Changes to corporate filing requirementsPrint publication
Changes to filing requirements
The Small Business, Enterprise and Employment Bill (the Bill), which the Government anticipates will become law before next May, will introduce changes to a company’s filing requirements.
Annual confirmation statement
The Bill will remove the requirement to file an annual return; instead, all companies will be required to deliver to Companies House a confirmation statement stating that the company has delivered all the information it was required to provide in the period to which the confirmation statement relates. The confirmation statement must be provided before the end of the relevant review period, which will be the 12 months from incorporation and every 12 months thereafter.
The duties to deliver information that are the subject of the confirmation statement include: (i) details of change of registered address; (ii) details of company registers relating to directors, secretaries and persons with significant control (PSCs); (iii) any obligations that arise as a result of a decision by the company to keep any of its registers on the central register; and (iv) details of where a company keeps company records if it uses a single alternative inspection location (SAIL).
When providing a confirmation statement the company will have to provide (i) any notice of change in the company’s principal business activities; (ii) a statement of capital (if there is share capital), unless there has been no change since the last statement was delivered; (iii) a statement as to whether any of the company’s shares were admitted to trading and whether the company is subject to DTR5 of the Disclosure and Transparency Rules (which includes AIM as well as Main Market companies); and (iv) certain information regarding shareholders, depending on the type of company.
Statements of capital
The Bill amends the existing requirements relating to the delivery of a statement of capital, removing the requirement for companies to include the amount paid up and unpaid on each share. Instead, companies will have to specify the aggregate amount unpaid on the total number of shares.
Maintenance of company registers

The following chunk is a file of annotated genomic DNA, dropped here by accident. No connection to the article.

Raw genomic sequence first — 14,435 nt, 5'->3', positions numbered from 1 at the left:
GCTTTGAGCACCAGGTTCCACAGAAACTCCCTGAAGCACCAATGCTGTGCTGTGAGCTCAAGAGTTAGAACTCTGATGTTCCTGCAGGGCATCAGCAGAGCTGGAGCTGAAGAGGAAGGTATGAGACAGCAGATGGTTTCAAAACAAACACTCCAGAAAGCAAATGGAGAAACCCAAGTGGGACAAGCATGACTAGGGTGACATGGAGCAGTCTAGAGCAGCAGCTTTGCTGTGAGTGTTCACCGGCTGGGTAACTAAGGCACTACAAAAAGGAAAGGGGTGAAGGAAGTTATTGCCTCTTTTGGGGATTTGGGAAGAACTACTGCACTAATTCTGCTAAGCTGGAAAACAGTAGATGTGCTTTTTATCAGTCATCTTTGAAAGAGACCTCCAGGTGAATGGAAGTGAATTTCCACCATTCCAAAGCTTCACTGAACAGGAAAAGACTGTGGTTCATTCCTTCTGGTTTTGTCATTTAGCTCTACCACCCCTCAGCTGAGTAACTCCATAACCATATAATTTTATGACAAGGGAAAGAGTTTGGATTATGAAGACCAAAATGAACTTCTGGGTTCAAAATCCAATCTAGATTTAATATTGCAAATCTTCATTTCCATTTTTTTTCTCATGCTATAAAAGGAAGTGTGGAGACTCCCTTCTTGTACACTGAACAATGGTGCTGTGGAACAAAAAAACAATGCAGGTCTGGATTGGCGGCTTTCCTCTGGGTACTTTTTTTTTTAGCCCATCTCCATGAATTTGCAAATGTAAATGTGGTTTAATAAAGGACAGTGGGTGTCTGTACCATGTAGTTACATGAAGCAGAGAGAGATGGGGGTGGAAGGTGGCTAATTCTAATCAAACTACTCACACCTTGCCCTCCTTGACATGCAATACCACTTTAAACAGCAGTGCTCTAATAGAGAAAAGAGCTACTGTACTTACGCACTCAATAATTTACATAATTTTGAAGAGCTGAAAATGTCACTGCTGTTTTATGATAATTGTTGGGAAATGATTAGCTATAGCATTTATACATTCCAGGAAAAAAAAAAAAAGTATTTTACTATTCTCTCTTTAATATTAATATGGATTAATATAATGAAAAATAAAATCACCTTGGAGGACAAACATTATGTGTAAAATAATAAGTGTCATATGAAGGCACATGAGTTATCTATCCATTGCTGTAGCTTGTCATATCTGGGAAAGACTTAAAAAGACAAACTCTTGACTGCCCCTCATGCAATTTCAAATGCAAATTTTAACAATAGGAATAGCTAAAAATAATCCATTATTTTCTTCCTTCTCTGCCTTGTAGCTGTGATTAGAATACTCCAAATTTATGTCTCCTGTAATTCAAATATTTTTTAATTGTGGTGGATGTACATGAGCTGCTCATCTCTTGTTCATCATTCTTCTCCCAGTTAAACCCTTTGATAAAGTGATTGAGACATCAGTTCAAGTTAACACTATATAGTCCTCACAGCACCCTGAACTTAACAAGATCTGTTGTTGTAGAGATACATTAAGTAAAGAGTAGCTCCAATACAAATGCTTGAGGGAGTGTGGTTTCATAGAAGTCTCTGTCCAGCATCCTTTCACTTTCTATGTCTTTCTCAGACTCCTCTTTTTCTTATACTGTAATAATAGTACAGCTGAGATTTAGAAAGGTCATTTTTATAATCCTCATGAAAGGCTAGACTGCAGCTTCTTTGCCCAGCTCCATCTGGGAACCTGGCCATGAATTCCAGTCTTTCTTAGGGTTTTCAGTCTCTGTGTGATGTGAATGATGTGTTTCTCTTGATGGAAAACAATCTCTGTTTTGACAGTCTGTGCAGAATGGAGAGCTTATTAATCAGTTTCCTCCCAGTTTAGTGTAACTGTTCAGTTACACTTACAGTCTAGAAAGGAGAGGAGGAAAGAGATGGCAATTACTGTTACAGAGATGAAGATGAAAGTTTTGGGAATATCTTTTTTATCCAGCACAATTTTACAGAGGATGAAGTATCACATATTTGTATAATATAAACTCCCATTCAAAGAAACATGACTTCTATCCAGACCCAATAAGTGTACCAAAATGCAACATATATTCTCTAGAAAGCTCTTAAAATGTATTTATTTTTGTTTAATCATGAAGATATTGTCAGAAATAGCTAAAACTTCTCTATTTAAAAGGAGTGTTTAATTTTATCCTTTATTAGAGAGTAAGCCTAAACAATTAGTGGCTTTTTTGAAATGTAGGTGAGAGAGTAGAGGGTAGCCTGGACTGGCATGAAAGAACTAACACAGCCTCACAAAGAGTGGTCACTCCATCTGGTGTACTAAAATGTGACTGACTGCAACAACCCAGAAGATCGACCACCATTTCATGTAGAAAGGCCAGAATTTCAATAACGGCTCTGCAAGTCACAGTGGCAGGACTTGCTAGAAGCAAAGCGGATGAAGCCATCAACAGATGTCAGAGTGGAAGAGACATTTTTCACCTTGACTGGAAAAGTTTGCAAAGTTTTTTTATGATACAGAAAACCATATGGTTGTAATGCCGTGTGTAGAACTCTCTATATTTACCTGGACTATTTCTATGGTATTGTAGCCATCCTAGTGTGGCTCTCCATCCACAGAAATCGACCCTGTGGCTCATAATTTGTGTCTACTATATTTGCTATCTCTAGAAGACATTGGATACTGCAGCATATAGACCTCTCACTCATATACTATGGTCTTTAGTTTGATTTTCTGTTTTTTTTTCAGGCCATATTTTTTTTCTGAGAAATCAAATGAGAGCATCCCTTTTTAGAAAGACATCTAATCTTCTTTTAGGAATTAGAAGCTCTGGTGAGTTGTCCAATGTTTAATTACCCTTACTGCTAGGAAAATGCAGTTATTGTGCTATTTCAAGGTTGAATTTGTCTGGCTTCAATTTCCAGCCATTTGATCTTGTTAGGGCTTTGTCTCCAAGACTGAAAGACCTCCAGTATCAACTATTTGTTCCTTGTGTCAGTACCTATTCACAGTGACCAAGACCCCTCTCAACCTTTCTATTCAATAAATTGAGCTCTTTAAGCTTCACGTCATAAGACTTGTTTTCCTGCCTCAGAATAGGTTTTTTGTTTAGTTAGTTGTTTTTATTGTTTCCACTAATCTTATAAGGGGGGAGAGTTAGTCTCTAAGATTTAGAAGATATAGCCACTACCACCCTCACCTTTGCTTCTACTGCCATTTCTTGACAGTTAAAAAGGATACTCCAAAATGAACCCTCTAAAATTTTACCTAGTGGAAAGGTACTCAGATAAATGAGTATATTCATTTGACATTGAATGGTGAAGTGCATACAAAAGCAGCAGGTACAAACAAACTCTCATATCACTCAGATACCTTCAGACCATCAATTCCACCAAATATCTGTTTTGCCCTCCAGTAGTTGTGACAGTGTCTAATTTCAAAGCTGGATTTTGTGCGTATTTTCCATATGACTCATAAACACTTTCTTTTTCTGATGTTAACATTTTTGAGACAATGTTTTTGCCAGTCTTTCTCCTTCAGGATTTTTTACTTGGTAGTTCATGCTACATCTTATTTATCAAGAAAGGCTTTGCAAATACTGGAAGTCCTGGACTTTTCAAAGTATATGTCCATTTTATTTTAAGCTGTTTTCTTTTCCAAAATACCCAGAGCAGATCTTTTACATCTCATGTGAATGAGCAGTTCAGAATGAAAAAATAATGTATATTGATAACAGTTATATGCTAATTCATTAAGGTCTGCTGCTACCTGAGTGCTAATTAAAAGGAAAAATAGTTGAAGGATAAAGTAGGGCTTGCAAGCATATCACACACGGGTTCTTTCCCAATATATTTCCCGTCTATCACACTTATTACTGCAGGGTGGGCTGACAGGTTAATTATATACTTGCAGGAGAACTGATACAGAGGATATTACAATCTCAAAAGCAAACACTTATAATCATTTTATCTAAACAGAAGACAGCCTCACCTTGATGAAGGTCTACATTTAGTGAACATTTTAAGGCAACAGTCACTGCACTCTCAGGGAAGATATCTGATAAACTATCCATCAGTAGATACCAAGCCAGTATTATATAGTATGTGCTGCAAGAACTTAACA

Private companies will have the option of keeping information that must currently be stored on the register of members, of directors, of directors’ residential addresses and of secretaries, on the public register maintained by the Registrar of Companies, thereby dispensing with the requirement to maintain those registers separately.
Directors’ consent to act
The Bill will also remove the requirement for a newly appointed director to provide a consent to act, and instead the company will be obliged to make a statement that the appointee has consented to act. The Registrar of Companies is also subject to a new duty to notify newly appointed directors, as soon as reasonably practicable after their appointment is registered, of their role and duties as a director.
The Bill will empower the Secretary of State to apply to the court for a disqualification order on the grounds that a director has been convicted of certain offences overseas. These include offences committed outside Great Britain which correspond to indictable offences under the law of England and Wales (or Scotland) in connection with (i) the promotion, formation, management, liquidation or striking off or a company (or any similar procedure); and the receivership of a company’s property or a person being an administrative receiver of a company (or a similar position).
The Secretary of State will also be empowered to accept a disqualification undertaking from a person instead of applying or proceeding with an application for a disqualification order on this new ground.
The matters that the court must take into account when determining whether a person should be disqualified will be expanded, and will include enabling the court to take conduct in relation to overseas companies into account when considering a disqualification application in relation to the conduct of a director of an insolvent company. The court may also consider (i) the extent to which the person was responsible for the causes of any material contravention by a company of any applicable requirement; (ii) the extent to which a person was responsible for the causes of a company’s insolvency; and (iii) the nature and extent of any actual or potential loss or harm caused by the person’s conduct in relation to the company.
The replacement of the requirement to file an annual return with a confirmation statement should make life a little easier for hard-pressed company secretaries. The same is true of the (modest) changes to the completion of statements of capital, which practitioners and company secretaries alike can find troublesome to complete, in particular in the case of large public companies.